Is a smartwatch Oximeter as good as a full-sized one?
Fitness trackers such as Fitbit, Huawei’s GT2, and Apple’s 6 series watches are the latest craze these days, and they have a lot of interesting features. Predominantly used in heart rate monitoring, these devices can sometimes even post values online to keep track of your health regimen and make recommendations (or let your significant other knows that you are skipping exercise!).
These are exciting features, and lately, Pulse Oximetry has been thrown into the mix. We can’t recommend them against home units at this point, unfortunately. The biggest problem is that you are generally not going to get the kind of accuracy you’d want to bet your health on.
The most significant way to tell is by reading the disclaimers. If you are considering a smartwatch as your primary Oximeter, then be sure to give the fine print a review. Manufacturers of these products know how accurate or how ‘ballpark figure’ the readings will be. So, if you see a disclaimer stating that you should not rely on these readings for medical conditions, then you have your answer right there in front of you.
Can you get useful information from them? Certainly. The technology is growing in leaps and bounds, but when it comes to checking your blood’s oxygen levels for something vitally serious, we suggest choosing an FDA-approved device.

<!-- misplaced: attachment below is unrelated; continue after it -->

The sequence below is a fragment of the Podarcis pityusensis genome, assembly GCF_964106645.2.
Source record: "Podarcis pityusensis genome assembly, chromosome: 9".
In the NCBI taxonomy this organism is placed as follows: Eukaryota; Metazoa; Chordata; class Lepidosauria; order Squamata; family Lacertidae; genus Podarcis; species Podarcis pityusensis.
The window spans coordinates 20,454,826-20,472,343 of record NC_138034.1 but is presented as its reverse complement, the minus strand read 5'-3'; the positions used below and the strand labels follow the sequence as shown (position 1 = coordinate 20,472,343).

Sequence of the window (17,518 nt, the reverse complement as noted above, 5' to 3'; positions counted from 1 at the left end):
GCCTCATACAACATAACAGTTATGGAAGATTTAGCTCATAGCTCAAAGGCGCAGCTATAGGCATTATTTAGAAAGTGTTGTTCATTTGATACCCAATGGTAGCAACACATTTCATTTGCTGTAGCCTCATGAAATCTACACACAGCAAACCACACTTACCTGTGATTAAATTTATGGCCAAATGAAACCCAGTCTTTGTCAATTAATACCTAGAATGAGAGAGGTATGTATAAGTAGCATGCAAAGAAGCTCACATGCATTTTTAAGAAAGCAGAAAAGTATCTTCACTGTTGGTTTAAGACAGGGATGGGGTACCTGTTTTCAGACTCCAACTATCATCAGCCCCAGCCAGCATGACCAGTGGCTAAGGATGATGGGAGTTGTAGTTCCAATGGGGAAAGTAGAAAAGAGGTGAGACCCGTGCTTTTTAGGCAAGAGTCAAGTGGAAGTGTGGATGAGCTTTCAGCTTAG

A full-sized Pulse Oximeter performs one function, and that’s all that you need. After all, when you need a screwdriver, do you reach for a multi-tool from the toolbox?
Of course not. The right tool for the right job is the way to go. Until the technology has been clinically validated, the prudent choice will be the full-sized Pulse Oximeter. Smartwatches can’t provide the type of granular reading that is NEEDED.
How do Pulse Oximeters compare with ABG readings?
When you hear someone telling you that you need to go to the doctor to get a reading, instead of utilizing your handy Pulse Oximeter, what they are usually talking about is an Arterial Blood Gas (ABG) reading.
An ABG is a more invasive means of reading the oxygen levels in your blood. It differs from a Pulse Oximeter because an ABG is a direct reading of your blood’s oxygen levels, while a Pulse Oximeter is an indirect one. This makes ABG readings the most accurate, but they are also the most invasive, involving blood draw to obtain a hospital lab sample.
Pulse oximeter measurements are highly accurate, and unless a doctor tells you otherwise, it will be the best way to go. You can get the accurate SaO2 reading that you need to stay on top of your health without poking yourself to do it, and it’s nothing short of amazing.
Some final words on Pulse Oximeters
As you can see, while Pulse Oximeters come in a few different flavors, based on how the technology works, a dedicated home unit is going to be your best choice. Whether you are safeguarding your own or your child’s sleep and breathing, keeping abreast of oxygen saturation levels during the pandemic, or assessing lung function improvements when taking medication – A Pulse Oximeter makes perfect sense.
As they say, ‘prepare and prevent’ is always better than to ‘repair and repent’. Be smart, be safe, and thanks for reading!